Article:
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Nov 6, 2019

Walgreens' leveraged buyout seen as long shot by street

Don Lato discusses Walgreens

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Reports that Walgreens Boots Alliance Inc. is mulling what would be the biggest leveraged buyout in history were met with skepticism from Wall Street analysts who argued that the numbers simply didn’t add up.

Deutsche Bank argued that “it’s a great story until you do the math,” saying finance concerns would likely prevent a transaction. Analysts from Raymond James echoed the sentiment, saying the surprising development of going private is unlikely due to “the sheer size of the transaction, the lack of real estate ownership and the declining fundamentals.”

The pushback comes despite bullish bets over the last weeks that helped fuel the stock to close at the highest level since April on Tuesday. Shares were down 2.9 per cent in early trading on Wednesday. Still, analysts including those at Citi argued that while the chances of a leveraged buyout, known as an LBO, remain low, alternative options like some form of a breakup could be beneficial for investors.

Here’s a roundup of what analysts are saying:

Citi, Ralph Giacobbe

“While Walgreens certainly has characteristics that give some credence to an LBO,” such as low leverage, strong cash flow and a suppressed valuation, “the sheer size of a deal, the structural pressures the business faces, and years worth of cost reduction and financial engineering makes it somewhat difficult to envision.”

He said he wouldn’t be totally dismissive, however, with analysis implying a takeout could deliver returns in the low-to-mid teens despite a “hefty equity check” needed.

“We see lower probability of an LBO, and instead believe some sort of breakup as potentially more feasible in a strategic alternative scenario, although we debate the timing and value of those pieces at this point.”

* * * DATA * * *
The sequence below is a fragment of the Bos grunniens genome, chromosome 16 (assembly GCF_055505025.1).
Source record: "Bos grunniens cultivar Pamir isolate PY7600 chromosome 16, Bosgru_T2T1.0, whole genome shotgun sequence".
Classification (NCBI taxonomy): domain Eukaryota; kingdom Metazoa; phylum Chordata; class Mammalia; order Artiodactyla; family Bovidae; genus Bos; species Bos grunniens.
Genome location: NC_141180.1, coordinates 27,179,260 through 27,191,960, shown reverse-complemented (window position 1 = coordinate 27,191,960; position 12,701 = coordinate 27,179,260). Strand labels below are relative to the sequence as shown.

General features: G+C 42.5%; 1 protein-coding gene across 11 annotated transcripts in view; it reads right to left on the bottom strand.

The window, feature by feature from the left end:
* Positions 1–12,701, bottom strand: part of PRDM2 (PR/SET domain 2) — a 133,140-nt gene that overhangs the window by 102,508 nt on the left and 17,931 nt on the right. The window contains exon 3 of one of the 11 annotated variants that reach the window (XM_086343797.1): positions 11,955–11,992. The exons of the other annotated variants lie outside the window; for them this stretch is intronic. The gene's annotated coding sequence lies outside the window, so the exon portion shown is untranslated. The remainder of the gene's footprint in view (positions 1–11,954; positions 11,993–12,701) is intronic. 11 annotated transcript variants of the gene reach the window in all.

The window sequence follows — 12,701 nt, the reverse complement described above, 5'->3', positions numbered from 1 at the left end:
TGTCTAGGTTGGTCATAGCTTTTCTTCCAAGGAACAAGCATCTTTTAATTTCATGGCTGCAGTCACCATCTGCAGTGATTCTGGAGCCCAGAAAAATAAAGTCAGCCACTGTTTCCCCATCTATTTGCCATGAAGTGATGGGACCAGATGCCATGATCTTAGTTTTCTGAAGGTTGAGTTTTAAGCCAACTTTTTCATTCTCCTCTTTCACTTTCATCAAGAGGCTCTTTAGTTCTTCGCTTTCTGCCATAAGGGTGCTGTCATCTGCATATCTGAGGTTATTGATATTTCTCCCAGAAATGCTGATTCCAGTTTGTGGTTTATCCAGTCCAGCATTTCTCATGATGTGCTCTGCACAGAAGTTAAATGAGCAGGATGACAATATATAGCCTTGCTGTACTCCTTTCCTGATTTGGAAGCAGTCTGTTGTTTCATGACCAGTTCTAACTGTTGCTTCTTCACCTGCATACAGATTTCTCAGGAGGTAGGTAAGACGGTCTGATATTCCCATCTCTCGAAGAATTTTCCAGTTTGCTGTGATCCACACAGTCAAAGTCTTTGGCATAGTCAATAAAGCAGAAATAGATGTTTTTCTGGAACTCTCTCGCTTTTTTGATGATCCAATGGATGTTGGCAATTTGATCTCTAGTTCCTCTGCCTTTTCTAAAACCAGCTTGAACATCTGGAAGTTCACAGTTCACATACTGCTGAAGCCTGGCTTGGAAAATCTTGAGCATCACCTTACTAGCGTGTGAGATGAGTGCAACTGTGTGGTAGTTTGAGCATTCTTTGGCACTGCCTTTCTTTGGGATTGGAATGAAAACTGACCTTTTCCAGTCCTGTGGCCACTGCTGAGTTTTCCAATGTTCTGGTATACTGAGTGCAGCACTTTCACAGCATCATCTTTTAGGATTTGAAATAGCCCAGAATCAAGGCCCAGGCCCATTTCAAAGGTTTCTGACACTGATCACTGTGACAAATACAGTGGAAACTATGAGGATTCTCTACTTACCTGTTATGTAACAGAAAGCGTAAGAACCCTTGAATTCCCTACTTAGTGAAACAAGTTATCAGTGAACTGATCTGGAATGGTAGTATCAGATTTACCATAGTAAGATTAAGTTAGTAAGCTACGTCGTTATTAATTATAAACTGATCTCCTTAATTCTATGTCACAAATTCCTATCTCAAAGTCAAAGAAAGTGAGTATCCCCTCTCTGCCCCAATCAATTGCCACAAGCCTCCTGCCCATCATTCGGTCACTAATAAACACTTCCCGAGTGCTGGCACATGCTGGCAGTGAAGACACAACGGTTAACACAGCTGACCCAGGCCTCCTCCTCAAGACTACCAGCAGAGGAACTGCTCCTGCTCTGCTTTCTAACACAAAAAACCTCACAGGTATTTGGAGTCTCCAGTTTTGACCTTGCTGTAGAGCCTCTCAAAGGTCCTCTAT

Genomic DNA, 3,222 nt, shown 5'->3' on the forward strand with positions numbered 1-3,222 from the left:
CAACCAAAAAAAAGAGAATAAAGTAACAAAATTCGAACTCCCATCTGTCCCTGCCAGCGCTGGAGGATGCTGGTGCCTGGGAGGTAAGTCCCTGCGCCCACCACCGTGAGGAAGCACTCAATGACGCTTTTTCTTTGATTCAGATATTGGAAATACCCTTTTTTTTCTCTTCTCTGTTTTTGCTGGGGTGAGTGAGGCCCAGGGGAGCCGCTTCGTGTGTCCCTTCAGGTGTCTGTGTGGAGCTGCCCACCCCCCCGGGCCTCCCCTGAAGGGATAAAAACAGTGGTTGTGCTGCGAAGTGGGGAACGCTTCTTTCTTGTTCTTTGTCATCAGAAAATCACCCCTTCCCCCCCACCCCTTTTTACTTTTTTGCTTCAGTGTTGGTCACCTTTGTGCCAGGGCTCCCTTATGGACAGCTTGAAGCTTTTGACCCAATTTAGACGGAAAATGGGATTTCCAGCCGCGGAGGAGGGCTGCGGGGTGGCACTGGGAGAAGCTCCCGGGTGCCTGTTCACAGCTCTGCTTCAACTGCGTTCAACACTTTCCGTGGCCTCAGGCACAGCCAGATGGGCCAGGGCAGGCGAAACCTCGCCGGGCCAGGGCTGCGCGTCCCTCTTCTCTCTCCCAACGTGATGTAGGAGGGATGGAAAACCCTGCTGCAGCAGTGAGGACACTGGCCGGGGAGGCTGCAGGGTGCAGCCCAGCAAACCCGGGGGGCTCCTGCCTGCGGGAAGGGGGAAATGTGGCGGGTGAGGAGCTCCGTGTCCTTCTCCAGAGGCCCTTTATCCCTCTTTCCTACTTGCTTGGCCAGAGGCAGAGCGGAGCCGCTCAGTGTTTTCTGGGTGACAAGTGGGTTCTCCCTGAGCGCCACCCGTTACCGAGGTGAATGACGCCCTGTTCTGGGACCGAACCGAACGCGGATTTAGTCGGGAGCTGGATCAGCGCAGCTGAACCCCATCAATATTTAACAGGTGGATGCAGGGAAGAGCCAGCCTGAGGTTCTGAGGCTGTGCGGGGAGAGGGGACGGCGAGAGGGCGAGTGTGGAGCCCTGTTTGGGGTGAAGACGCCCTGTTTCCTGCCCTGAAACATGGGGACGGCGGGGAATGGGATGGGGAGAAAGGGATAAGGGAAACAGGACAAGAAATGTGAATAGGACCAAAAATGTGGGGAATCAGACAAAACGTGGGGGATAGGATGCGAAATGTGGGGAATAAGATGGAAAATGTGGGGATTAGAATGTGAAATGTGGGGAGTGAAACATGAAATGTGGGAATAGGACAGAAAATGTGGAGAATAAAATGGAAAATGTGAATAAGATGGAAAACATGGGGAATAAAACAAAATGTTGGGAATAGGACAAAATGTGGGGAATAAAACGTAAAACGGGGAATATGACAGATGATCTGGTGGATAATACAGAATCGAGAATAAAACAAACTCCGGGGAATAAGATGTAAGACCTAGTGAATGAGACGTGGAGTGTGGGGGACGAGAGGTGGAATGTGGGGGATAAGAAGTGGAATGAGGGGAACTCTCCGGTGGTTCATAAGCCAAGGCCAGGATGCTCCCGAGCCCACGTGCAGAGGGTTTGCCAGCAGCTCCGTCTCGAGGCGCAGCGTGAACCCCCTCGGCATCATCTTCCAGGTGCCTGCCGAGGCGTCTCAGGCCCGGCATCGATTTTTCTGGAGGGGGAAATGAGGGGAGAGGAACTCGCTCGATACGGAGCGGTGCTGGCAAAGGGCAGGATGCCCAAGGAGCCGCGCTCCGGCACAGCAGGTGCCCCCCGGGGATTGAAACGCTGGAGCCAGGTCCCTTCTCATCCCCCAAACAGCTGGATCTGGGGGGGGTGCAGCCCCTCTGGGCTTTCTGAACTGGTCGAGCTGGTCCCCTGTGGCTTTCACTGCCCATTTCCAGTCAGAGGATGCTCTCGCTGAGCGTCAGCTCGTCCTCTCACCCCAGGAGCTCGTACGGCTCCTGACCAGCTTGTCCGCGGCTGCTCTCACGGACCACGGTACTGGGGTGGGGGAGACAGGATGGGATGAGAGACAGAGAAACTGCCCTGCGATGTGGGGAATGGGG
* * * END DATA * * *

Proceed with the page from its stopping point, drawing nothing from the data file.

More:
Maintains neutral rating and US$60 price target.

RBC Capital Markets, Anton Hie

Going private would give the company time and latitude to find its path forward, however there are hurdles to that solution.

“Challenges, in combination with near-term headwinds, including a sluggish UK retail environment for its Boots UK subsidiary, are creating an urgency that has led WBA to take significant actions including its Transformational Cost Management Program, which seeks to generate at least $1.8 billion in savings to enable investments in future growth.”

Investors seem frustrated with the company’s slow progress and a lack of clarity on its strategic direction, which would be eased if it went private. “That being said, we believe any such deal would be challenging to structure and fund given the size of the enterprise.”

Maintains sector perform rating and US$58 price target.

Raymond James, John Ransom

“We think that the sheer size of the transaction, the lack of real estate ownership and the declining fundamentals argue against an LBO as the most likely scenario.” A quick “sanity check” using an LBO model indicates there could be a 13% internal rate of return at $67 a share, which assumes Ebitda declines reverse.

He highlighted that a roughly US$75 billion transaction would be almost twice the size of the largest LBO ever done, which implies private equity would need to raise about US$20 billion. That figure includes CEO Stefano Pessina rolling up his 16 per cent stake and the company selling down 50 per cent of its holdings in AmerisourceBergen Corp.

Rates the stock at market perform.

Deutsche Bank, George Hill

“We suspect WBA might be able to operate about 6x levered, implying (US)$54 billion in net debt and a ~(US)$16 billion+ equity check would be required to close a deal. While this is the basic math of the transaction, it ignores the challenges of the implied take private valuation for WBA’s shares (>8.5x EV/EBITDA), what the required exit multiple would need to be, and how a sponsor would generate a reasonable IRR (>15%) on the deal. We believe these realities will prevent a transaction from being consummated.”

Unattractive math and nature of the standalone pharmacy business are the biggest hurdles to a deal of this size. He would “expect to see a higher multiple paid by a strategic buyer that could extract more synergies, but one of those does not appear to exist for WBA.”

Rates shares at sell.